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White House says phone 'jailbreaking' should be legal

Mobile phones sit on display in the window of a store on January 14, 2013 in New York City
Mobile phones sit on display in the window of a store on January 14, 2013 in New York City. The White House said Monday it agrees with a citizen petition arguing that "jailbreaking" of mobile phones to allow users to switch carriers should be legal.

The White House said Monday it agrees with a citizen petition arguing that "jailbreaking" of mobile phones to allow users to switch carriers should be legal.

In a statement released on the White House petitions web page, presidential aide R. David Edelman said the administration supports the view of more than 114,000 signers who argued they should be able to unlock their cell phones without criminal or other penalties.

"It's common sense, crucial for protecting consumer choice, and important for ensuring we continue to have the vibrant, competitive wireless market that delivers innovative products and solid service to meet consumers' needs," Edelman said.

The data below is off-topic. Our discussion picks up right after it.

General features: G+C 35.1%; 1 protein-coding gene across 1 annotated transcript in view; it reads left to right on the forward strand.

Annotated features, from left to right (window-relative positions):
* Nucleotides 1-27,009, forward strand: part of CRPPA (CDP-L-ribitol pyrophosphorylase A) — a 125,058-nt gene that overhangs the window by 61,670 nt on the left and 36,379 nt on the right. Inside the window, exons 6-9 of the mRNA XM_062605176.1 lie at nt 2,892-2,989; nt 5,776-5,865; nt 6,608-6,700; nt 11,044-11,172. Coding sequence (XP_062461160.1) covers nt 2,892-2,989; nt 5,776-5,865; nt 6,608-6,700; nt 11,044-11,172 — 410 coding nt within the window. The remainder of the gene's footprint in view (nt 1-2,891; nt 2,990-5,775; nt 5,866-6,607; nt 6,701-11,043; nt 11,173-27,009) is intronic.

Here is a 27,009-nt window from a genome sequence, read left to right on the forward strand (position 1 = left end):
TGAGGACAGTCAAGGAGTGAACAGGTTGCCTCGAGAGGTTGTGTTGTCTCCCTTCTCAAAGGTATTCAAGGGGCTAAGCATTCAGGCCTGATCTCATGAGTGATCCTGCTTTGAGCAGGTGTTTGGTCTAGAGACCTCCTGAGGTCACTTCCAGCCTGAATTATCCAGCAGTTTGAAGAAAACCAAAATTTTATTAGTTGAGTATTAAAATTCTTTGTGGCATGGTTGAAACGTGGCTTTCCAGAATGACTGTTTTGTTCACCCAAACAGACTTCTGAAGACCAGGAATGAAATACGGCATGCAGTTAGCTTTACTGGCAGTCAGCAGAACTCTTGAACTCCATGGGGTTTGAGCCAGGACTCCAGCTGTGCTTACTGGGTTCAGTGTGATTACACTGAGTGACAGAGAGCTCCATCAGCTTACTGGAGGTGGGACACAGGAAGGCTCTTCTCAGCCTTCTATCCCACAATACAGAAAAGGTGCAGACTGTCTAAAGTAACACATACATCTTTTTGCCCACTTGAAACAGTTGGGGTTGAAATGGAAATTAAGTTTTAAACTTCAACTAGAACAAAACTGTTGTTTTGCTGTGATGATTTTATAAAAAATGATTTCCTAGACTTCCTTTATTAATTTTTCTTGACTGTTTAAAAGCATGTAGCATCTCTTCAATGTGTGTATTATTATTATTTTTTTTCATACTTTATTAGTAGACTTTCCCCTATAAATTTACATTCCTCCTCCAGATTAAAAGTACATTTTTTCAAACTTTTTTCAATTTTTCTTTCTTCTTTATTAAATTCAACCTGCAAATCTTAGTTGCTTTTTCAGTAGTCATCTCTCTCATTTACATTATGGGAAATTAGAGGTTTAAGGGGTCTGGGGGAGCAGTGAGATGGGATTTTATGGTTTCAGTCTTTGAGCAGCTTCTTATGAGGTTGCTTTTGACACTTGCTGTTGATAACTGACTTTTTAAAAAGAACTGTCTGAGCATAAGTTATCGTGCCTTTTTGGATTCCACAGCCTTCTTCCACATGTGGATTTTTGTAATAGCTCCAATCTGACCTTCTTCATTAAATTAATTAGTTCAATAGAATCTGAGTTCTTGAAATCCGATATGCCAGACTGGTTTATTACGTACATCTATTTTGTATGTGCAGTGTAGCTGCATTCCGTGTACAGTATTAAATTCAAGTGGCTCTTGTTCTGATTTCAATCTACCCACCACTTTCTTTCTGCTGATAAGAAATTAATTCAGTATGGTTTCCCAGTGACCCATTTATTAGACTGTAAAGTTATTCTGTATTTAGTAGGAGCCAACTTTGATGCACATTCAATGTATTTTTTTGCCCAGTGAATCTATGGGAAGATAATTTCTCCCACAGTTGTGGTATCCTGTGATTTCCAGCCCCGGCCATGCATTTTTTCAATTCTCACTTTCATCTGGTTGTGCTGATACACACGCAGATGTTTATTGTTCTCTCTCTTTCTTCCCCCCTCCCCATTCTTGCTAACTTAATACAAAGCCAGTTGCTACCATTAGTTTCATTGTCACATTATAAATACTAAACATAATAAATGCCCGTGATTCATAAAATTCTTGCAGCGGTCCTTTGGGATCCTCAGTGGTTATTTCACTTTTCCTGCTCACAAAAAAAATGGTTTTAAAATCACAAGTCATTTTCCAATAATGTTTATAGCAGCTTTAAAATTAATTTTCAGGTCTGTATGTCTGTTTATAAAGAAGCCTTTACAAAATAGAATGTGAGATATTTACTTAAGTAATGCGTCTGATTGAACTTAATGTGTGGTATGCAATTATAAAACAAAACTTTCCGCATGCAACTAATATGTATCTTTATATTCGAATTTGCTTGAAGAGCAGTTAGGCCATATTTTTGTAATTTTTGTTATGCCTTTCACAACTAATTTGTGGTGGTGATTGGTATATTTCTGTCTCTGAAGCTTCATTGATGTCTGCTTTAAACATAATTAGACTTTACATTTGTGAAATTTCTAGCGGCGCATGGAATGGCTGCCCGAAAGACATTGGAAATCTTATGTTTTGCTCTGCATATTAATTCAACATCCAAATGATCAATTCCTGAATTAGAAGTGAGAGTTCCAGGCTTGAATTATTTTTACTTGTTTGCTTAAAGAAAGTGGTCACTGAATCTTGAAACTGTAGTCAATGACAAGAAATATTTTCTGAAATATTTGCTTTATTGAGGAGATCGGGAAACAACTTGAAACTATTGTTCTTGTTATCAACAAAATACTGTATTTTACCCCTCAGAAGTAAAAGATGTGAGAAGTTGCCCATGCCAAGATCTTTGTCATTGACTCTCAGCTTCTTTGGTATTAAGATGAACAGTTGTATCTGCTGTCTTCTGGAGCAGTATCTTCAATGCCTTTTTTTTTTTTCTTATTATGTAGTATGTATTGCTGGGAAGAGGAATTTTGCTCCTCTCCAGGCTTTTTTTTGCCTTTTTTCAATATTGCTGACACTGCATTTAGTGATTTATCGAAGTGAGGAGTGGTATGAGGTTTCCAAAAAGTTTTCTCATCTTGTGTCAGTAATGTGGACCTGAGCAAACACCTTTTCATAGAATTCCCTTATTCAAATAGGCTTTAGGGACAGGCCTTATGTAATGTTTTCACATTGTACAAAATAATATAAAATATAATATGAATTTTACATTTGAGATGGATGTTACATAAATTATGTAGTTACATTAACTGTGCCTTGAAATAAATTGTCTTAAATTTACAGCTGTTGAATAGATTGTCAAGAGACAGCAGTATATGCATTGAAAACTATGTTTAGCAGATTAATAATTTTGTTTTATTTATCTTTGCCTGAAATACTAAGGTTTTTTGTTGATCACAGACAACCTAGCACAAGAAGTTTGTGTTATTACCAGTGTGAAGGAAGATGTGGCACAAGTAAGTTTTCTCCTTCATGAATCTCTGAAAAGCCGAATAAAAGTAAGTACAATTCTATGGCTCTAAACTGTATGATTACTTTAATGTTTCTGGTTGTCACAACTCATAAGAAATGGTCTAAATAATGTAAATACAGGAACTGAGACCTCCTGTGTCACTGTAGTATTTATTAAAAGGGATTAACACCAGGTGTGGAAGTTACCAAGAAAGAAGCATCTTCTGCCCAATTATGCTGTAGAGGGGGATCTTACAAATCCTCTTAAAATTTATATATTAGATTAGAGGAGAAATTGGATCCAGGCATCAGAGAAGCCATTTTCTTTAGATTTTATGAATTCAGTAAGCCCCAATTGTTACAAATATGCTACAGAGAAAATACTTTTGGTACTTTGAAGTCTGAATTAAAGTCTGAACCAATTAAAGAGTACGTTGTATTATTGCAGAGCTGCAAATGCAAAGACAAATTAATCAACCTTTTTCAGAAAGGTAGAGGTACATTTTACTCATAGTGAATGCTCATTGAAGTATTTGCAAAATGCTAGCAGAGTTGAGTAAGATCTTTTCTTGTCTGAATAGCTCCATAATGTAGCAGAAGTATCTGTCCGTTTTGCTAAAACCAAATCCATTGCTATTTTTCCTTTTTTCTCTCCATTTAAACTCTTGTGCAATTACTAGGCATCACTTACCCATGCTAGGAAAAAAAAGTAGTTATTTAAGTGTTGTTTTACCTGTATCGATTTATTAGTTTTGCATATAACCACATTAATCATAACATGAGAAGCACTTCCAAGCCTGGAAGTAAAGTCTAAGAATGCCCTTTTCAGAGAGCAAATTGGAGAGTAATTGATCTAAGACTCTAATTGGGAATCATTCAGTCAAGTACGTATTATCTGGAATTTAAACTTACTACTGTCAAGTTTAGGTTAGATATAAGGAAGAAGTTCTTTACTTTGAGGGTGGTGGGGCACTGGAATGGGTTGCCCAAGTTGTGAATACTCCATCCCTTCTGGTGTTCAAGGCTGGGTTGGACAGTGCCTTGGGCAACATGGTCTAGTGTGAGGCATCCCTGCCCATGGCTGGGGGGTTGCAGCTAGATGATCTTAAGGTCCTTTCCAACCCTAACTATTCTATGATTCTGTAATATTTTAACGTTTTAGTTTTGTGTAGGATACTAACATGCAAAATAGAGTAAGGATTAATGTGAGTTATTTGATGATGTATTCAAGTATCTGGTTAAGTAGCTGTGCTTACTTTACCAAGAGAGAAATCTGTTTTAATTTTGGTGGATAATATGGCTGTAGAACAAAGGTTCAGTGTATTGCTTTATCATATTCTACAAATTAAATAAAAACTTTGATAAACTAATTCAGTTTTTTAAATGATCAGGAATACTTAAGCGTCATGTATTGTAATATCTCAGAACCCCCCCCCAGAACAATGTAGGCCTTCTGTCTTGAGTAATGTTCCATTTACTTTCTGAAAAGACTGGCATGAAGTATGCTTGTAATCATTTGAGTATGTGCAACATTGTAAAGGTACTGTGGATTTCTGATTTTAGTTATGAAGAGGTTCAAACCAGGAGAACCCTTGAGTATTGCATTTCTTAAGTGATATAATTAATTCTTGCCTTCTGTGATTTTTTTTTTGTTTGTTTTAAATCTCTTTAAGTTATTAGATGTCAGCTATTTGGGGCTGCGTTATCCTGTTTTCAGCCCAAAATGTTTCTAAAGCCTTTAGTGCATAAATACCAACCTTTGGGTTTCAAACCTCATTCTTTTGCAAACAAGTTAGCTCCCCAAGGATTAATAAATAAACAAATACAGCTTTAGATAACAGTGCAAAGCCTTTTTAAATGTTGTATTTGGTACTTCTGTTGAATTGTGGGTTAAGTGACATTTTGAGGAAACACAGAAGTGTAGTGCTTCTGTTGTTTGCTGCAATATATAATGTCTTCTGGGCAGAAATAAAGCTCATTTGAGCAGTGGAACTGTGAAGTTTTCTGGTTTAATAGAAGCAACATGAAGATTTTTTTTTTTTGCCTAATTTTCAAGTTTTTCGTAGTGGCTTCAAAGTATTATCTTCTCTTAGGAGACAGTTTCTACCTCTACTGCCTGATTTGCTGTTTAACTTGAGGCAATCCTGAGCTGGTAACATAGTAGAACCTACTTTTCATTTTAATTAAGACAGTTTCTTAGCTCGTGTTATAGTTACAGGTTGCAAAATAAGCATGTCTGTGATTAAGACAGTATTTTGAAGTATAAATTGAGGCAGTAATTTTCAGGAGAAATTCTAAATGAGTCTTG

"This is particularly important for secondhand or other mobile devices that you might buy or receive as a gift, and want to activate on the wireless network that meets your needs -- even if it isn't the one on which the device was first activated. All consumers deserve that flexibility."

Edelman said the White House supports "a range of approaches to addressing this issue, including narrow legislative fixes" to the law in question, and added that the Federal Communications Commission may also play a role.

The issue arose from a ruling by the Librarian of Congress, stating that persons who circumvent the software protecting a mobile phone which is "locked" to a single carrier would no longer be exempt from copyright law as of January 26.

The ruling prompted a flurry of protests, and more than 100,000 people added their names to the White House petition, enough to require a response under the Obama administration guidelines on online petitions.

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